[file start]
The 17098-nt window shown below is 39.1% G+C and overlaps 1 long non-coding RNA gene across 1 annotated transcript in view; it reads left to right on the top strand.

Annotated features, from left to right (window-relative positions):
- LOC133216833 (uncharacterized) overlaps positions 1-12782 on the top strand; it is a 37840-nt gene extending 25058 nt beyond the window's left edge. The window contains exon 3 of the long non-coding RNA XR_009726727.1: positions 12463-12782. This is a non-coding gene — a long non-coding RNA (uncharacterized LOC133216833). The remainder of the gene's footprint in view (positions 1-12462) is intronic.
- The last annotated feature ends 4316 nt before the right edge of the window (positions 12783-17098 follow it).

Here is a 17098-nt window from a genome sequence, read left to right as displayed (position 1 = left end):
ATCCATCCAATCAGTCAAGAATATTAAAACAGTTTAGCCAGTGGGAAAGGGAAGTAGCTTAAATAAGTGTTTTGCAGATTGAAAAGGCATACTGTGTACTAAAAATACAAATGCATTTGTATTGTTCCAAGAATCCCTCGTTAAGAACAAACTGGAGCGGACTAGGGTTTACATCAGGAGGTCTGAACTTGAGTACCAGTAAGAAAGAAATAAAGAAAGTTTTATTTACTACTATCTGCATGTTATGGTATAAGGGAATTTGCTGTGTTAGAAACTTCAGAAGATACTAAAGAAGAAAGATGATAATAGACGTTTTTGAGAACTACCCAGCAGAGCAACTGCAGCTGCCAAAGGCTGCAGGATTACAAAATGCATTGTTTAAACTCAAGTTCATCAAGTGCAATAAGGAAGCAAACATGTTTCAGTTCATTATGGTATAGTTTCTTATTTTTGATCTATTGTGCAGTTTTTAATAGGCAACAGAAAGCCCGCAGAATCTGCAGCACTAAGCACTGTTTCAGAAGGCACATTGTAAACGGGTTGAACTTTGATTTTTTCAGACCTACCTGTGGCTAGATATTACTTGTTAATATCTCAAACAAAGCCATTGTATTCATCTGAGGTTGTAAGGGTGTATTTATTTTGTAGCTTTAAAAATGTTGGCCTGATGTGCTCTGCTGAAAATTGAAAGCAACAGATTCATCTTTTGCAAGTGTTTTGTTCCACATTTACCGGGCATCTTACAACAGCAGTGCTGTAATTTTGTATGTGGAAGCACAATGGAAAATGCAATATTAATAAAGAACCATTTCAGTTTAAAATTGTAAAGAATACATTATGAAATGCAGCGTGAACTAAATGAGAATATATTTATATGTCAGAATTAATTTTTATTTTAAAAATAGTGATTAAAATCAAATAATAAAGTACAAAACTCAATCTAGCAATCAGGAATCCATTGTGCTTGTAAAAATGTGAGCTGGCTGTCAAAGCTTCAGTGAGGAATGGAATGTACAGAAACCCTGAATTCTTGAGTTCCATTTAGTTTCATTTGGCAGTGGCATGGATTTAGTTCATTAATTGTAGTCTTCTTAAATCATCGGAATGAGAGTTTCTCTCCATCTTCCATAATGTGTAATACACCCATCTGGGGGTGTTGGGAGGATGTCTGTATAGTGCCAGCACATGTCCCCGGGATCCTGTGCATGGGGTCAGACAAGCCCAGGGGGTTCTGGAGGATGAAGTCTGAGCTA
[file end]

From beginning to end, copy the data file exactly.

The 17098-nt window shown below is 39.1% G+C and overlaps 1 long non-coding RNA gene across 1 annotated transcript in view; it reads left to right on the top strand.

Annotated features, from left to right (window-relative positions):
- LOC133216833 (uncharacterized) overlaps positions 1-12782 on the top strand; it is a 37840-nt gene extending 25058 nt beyond the window's left edge. The window contains exon 3 of the long non-coding RNA XR_009726727.1: positions 12463-12782. This is a non-coding gene — a long non-coding RNA (uncharacterized LOC133216833). The remainder of the gene's footprint in view (positions 1-12462) is intronic.
- The last annotated feature ends 4316 nt before the right edge of the window (positions 12783-17098 follow it).

Here is a 17098-nt window from a genome sequence, read left to right as displayed (position 1 = left end):
ATCCATCCAATCAGTCAAGAATATTAAAACAGTTTAGCCAGTGGGAAAGGGAAGTAGCTTAAATAAGTGTTTTGCAGATTGAAAAGGCATACTGTGTACTAAAAATACAAATGCATTTGTATTGTTCCAAGAATCCCTCGTTAAGAACAAACTGGAGCGGACTAGGGTTTACATCAGGAGGTCTGAACTTGAGTACCAGTAAGAAAGAAATAAAGAAAGTTTTATTTACTACTATCTGCATGTTATGGTATAAGGGAATTTGCTGTGTTAGAAACTTCAGAAGATACTAAAGAAGAAAGATGATAATAGACGTTTTTGAGAACTACCCAGCAGAGCAACTGCAGCTGCCAAAGGCTGCAGGATTACAAAATGCATTGTTTAAACTCAAGTTCATCAAGTGCAATAAGGAAGCAAACATGTTTCAGTTCATTATGGTATAGTTTCTTATTTTTGATCTATTGTGCAGTTTTTAATAGGCAACAGAAAGCCCGCAGAATCTGCAGCACTAAGCACTGTTTCAGAAGGCACATTGTAAACGGGTTGAACTTTGATTTTTTCAGACCTACCTGTGGCTAGATATTACTTGTTAATATCTCAAACAAAGCCATTGTATTCATCTGAGGTTGTAAGGGTGTATTTATTTTGTAGCTTTAAAAATGTTGGCCTGATGTGCTCTGCTGAAAATTGAAAGCAACAGATTCATCTTTTGCAAGTGTTTTGTTCCACATTTACCGGGCATCTTACAACAGCAGTGCTGTAATTTTGTATGTGGAAGCACAATGGAAAATGCAATATTAATAAAGAACCATTTCAGTTTAAAATTGTAAAGAATACATTATGAAATGCAGCGTGAACTAAATGAGAATATATTTATATGTCAGAATTAATTTTTATTTTAAAAATAGTGATTAAAATCAAATAATAAAGTACAAAACTCAATCTAGCAATCAGGAATCCATTGTGCTTGTAAAAATGTGAGCTGGCTGTCAAAGCTTCAGTGAGGAATGGAATGTACAGAAACCCTGAATTCTTGAGTTCCATTTAGTTTCATTTGGCAGTGGCATGGATTTAGTTCATTAATTGTAGTCTTCTTAAATCATCGGAATGAGAGTTTCTCTCCATCTTCCATAATGTGTAATACACCCATCTGGGGGTGTTGGGAGGATGTCTGTATAGTGCCAGCACATGTCCCCGGGATCCTGTGCATGGGGTCAGACAAGCCCAGGGGGTTCTGGAGGATGAAGTCTGAGCTA